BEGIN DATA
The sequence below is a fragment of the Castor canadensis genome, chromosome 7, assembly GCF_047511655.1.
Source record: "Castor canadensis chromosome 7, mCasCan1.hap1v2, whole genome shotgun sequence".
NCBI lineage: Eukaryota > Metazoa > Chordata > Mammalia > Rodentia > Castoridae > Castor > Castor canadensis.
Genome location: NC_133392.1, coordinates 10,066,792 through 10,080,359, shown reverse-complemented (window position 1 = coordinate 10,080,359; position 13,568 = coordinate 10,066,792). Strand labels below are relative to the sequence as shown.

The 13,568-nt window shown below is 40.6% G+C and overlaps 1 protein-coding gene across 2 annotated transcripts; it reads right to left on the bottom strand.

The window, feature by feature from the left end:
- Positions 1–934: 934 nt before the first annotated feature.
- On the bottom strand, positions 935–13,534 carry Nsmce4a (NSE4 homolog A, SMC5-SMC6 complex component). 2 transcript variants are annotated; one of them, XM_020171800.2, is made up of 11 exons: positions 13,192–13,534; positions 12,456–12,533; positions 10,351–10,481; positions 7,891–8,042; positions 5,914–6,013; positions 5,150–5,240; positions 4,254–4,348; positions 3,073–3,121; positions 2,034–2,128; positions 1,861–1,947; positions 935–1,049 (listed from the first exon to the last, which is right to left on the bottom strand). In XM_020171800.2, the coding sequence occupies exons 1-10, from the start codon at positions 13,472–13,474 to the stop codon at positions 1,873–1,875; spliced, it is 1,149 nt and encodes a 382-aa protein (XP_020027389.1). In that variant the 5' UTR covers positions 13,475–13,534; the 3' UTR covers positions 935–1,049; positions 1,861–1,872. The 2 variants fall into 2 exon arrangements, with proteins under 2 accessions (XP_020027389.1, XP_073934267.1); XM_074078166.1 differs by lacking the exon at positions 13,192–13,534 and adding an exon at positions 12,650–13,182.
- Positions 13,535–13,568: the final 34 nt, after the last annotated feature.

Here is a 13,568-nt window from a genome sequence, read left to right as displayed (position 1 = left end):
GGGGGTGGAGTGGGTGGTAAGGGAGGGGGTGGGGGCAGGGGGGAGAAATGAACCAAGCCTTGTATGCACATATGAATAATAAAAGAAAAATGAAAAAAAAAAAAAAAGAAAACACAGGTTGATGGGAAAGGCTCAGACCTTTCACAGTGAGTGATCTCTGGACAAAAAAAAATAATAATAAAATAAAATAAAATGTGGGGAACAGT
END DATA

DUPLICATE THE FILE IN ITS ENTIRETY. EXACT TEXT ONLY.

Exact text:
The sequence below is a fragment of the Castor canadensis genome, chromosome 7, assembly GCF_047511655.1.
Source record: "Castor canadensis chromosome 7, mCasCan1.hap1v2, whole genome shotgun sequence".
NCBI lineage: Eukaryota > Metazoa > Chordata > Mammalia > Rodentia > Castoridae > Castor > Castor canadensis.
Genome location: NC_133392.1, coordinates 10,066,792 through 10,080,359, shown reverse-complemented (window position 1 = coordinate 10,080,359; position 13,568 = coordinate 10,066,792). Strand labels below are relative to the sequence as shown.

The 13,568-nt window shown below is 40.6% G+C and overlaps 1 protein-coding gene across 2 annotated transcripts; it reads right to left on the bottom strand.

The window, feature by feature from the left end:
- Positions 1–934: 934 nt before the first annotated feature.
- On the bottom strand, positions 935–13,534 carry Nsmce4a (NSE4 homolog A, SMC5-SMC6 complex component). 2 transcript variants are annotated; one of them, XM_020171800.2, is made up of 11 exons: positions 13,192–13,534; positions 12,456–12,533; positions 10,351–10,481; positions 7,891–8,042; positions 5,914–6,013; positions 5,150–5,240; positions 4,254–4,348; positions 3,073–3,121; positions 2,034–2,128; positions 1,861–1,947; positions 935–1,049 (listed from the first exon to the last, which is right to left on the bottom strand). In XM_020171800.2, the coding sequence occupies exons 1-10, from the start codon at positions 13,472–13,474 to the stop codon at positions 1,873–1,875; spliced, it is 1,149 nt and encodes a 382-aa protein (XP_020027389.1). In that variant the 5' UTR covers positions 13,475–13,534; the 3' UTR covers positions 935–1,049; positions 1,861–1,872. The 2 variants fall into 2 exon arrangements, with proteins under 2 accessions (XP_020027389.1, XP_073934267.1); XM_074078166.1 differs by lacking the exon at positions 13,192–13,534 and adding an exon at positions 12,650–13,182.
- Positions 13,535–13,568: the final 34 nt, after the last annotated feature.

Here is a 13,568-nt window from a genome sequence, read left to right as displayed (position 1 = left end):
GGGGGTGGAGTGGGTGGTAAGGGAGGGGGTGGGGGCAGGGGGGAGAAATGAACCAAGCCTTGTATGCACATATGAATAATAAAAGAAAAATGAAAAAAAAAAAAAAAGAAAACACAGGTTGATGGGAAAGGCTCAGACCTTTCACAGTGAGTGATCTCTGGACAAAAAAAAATAATAATAAAATAAAATAAAATGTGGGGAACAGT